Let’s see if i get this–(a) because 3rd parties have had their message absorbed by the major ones, we should still support the major parties? At what point does one say, basta? Let’s not forget the Republican Party started as a 3rd party, and did not win its first election. (b) I do agree that Gore has been sounding populist. Except not against: credit card companies, auto companies, oil & gas companies, private medical insurance, the ripoff by mining countries in the West, the restriction of Federal habeus corpus, school buildings collapsing, “aid” to Columbia, Vieques bombing, etc. Yup, he’s a radical, all right (c) Lieberman? Gimme a break–a man who as the NY Times (8/26/00) pointed out is “proudly probusiness.” Besides, the man cannot finish a sentence without invoking god–what’s that all about? A courageous choice? Why? ‘Cause he’s Jewish? Gimme a break (d) Gore & the environment: if Gore kept even HALF his environmental promises that would be a miracle. There’s been NO indication that he’s willing to make the choices needed to bring down emissions–there’s his nonsense about “credits” as if we’re supposed to be impressed. (e) Healthcare? The Clinton plan was nowhere near universal healthcare–which by the way, not only is it a left plank going back to the beginning of the 20th century, but was proposed by Harry Truman. Gore wants to insure all children (about goddam time!) and “eventually” go towards universal healthcare for all. Quick–how often is THIS point emphasized in his talks? (f) Latino “leadership” is Democratic? So what? What good did it do when it came to welfare “reform” or the bombing of Vieques? (g) No, I don’t think Gore is being a populist because he needs to distinguish himself from Bush–it IS because the worry is that Nader will take away votes–the SAME thing Clinton was worried about in 1996, according to his campaign manager. To imply that there is a substantive difference between the two parties totally ignores the move in the Democratic Party to a probusiness agenda, thanks to the Democratic Leadership Council (brought about by Clinton and fully supported by Lieberman). I will vote for Nader, since it will take 5% for the Green Party to qualify for Federal Funds in 2004. We need to allow space in this country for a proworker, leftist party; if nothing else, it will improve our “debates” in this country. (g) Why assume that Nader will be isolated if he wins? There’s the Hispanic and Black Caucus, both of whom will support him–besides, if Nader won, how much would the Congress dare ignore? Ralph knows his stuff, and will not hesitate to point out the deals and sneaking in of riders in legislation, plus corporate welfare, etc.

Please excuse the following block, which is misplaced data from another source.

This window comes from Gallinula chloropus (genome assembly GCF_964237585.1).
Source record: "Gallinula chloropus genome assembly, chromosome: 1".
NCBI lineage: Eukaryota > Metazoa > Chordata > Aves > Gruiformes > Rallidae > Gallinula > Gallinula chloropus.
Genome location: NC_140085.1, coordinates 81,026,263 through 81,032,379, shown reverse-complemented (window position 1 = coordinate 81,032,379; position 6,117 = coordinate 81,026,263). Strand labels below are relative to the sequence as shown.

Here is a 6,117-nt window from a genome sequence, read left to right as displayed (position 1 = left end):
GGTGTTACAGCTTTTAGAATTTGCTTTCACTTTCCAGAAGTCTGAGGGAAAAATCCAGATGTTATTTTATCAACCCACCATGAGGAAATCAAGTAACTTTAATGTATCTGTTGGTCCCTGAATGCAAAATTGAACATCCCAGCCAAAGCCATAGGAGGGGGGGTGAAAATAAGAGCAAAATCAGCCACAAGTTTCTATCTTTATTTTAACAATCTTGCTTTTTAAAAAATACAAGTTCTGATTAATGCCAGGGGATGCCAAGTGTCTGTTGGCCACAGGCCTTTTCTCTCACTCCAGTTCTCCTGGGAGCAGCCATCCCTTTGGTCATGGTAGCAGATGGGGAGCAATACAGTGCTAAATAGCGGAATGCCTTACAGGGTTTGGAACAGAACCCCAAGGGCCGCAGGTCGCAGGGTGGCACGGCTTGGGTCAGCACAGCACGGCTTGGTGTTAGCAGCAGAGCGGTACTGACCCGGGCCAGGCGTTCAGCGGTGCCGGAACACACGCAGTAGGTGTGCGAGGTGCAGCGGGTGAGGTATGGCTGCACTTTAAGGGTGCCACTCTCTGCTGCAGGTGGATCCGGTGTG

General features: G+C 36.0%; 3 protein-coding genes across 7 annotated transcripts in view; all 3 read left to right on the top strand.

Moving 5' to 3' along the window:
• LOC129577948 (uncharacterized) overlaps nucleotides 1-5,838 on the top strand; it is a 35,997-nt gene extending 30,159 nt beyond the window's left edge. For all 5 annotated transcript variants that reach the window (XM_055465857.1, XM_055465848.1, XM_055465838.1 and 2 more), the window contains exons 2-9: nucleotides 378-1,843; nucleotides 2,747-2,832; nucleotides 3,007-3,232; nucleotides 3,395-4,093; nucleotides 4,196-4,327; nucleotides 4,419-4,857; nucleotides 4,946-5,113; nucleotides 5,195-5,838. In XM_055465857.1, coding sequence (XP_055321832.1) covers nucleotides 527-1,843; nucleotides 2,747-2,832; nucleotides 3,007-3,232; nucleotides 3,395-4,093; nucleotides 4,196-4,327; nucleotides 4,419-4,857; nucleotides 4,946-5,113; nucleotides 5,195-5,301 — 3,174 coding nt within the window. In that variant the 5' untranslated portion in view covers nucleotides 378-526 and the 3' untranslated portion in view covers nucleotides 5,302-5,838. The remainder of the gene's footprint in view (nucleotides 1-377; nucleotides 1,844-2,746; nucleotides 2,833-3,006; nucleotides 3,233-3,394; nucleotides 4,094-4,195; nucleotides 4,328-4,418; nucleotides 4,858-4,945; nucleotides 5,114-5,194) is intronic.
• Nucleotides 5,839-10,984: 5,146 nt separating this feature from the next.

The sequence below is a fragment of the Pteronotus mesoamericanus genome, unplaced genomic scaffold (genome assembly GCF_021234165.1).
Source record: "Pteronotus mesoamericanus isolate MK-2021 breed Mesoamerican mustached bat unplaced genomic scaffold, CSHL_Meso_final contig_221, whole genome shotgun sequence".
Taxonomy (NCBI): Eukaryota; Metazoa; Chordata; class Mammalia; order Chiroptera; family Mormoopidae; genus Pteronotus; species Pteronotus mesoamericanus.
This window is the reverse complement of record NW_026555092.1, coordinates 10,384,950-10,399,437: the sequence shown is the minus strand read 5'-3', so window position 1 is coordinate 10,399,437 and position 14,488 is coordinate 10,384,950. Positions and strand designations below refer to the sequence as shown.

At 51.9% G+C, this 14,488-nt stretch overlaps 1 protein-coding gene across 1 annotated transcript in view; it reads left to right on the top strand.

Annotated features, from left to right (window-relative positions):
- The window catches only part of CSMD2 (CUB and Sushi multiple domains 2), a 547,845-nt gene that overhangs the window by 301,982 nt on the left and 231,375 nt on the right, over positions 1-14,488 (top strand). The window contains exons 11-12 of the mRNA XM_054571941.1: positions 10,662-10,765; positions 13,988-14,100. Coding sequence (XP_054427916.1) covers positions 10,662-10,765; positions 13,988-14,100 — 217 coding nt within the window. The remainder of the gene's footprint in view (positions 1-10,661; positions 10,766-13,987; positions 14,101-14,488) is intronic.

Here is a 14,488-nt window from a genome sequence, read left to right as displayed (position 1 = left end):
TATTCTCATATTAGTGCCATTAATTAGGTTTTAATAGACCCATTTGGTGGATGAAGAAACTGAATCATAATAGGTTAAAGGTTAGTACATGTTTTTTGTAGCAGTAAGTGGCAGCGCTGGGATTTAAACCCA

5. Let’s
    Sorry–I posted the same thing twice. However, I think the following Nader quote pretty much say it all:”If Al Gore really wants to challenge the powerful corporations as he stated in his populist rhetoric at the Democratic National Convention, he ought to give back all those millions of dollars to the giant pharmeceuticals and oil corporations. As for Bush, it was unconstitutional for George to run for president because he’s not really a person, he’s a giant corporation.”- Ralph NaderPortland, Oregon, At a rally drawing more than 10,000 people